Reviewed by Jack Stanton
Walkaway is one of the most original, entertaining, and imaginative books I’ve read in ages. Cory’s characters are wild, hilarious, and acerbic, and his prose is effortlessly readable and engaging. I couldn’t stop reading this book until the end. And like all good fiction it gives you an afterglow, where certain ideas and scenes and characters linger long after you’ve shut the back cover.
It’s a piece of speculative fiction that could loosely fall under the category of ‘cli-fi’, a recent genre that prophecies the consequences of climate change, often resulting in some kind of apocalyptic destruction or reshaping of our world. Books such as The Hunger Games Trilogy and writers like Margaret Atwood are fine ambassadors of the genre.
In Walkaway, Hubert, Seth, and Natasha decide to literally ‘walkaway’ from the modern world. Well, not quite our modern world, but theirs. The world has been irrevocably destroyed by climate change. It is owned by the rich, who leave nothing for the poor. Necessities – clothes, food, shelter – can be created and printed instantaneously. But in a world where everything is at your fingertips, is it possible to become bored?
In this imagined future, corporations have stretched their resources so far as to render the concept of ‘working’ obsolete. No one has to work anymore. Although this is a classic notion, it is often negatively charged, suggesting that humanity will whittle away to dust after it loses a sense of meaning and self-worth that derives from a lifetime of work. Cory posits the opposite view. Maybe a world without work is sheer utopia? Maybe the worst thing people will have to overcome is their own boredom.
In Walkaway, everyone is on Hubert’s back because they think he is too old to be part of the Communist party. But poor Hubert is sick of the modern world, and has nowhere else to turn except for a gang of disenchanted youths, who in turn find that they don’t really have anything better to do. The three of them, Hubert, Seth, and Natasha, escape civilised society and become ‘walkaways’.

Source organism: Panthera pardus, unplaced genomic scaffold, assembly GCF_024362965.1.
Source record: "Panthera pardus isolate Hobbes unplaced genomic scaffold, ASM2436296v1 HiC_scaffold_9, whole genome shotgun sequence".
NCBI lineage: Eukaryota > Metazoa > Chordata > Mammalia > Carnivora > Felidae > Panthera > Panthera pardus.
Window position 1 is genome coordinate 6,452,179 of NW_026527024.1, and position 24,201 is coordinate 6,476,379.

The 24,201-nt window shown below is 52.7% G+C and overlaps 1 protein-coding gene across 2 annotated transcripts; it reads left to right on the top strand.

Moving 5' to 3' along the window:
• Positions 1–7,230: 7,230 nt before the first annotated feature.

Beyond the modern oligarchy is a weird, lawless world of walkaways: people who have re-identified themselves and given up the authority of the superrich. It sounds like heaven, and in many ways Hubert, Seth, and Natasha have discovered a utopia of sorts. That is, until they stumble upon a way to champion death – something that the ultra-rich’s money has never been able to buy. And it means war.
There’s true joy in reading Cory’s fiction, essentially because it’s funny and whacky and alive. I seriously recommend it to anyone who admires the power of the imagination to transport the reader elsewhere, to boldly ask ‘what if?’ and display a reality that we may not want to even come true. This book is a big thrill: unputdownable, as they say.
Photo credit: Jonathan Worth
Already some of the biggest names in the speculative fiction world have doused Walkaway with praise, including:
‘A wonderful novel: everything we’ve come to expect from Cory Doctorow and more.’ William Gibson, author of Neuromancer
‘In a world full of easy dystopias, [Cory] writes the hard utopia, and what do you know, his utopia is both more thought-provoking and more fun.’ Kim Stanley Robinson
‘Cory Doctorow has authored the Bhagavad Gita of hacker/maker/burner/open source/git/gnu/wiki/99%/adjunct faculty/Anonymous/shareware/thingiverse /cypherpunk/LGBTQIA*/squatter/upcycling culture and zipped it down into a pretty damned tight techno-thriller with a lot of sex in it.’ Neal Stephenson
About the author
Cory Doctorow is a science-fiction author, activist, journalist, and blogger – the co-editor of Boing Boing and the author of many books, most recently In Real Life, a graphic novel; Information Doesn’t Want to be Free, a book about earning a living in the Internet age, and Homeland, the award-winning best-selling sequel to the 2008 YA novel Little Brother. Cory has been on the frontline of international debates on privacy, copyright and freedom of information for over a decade.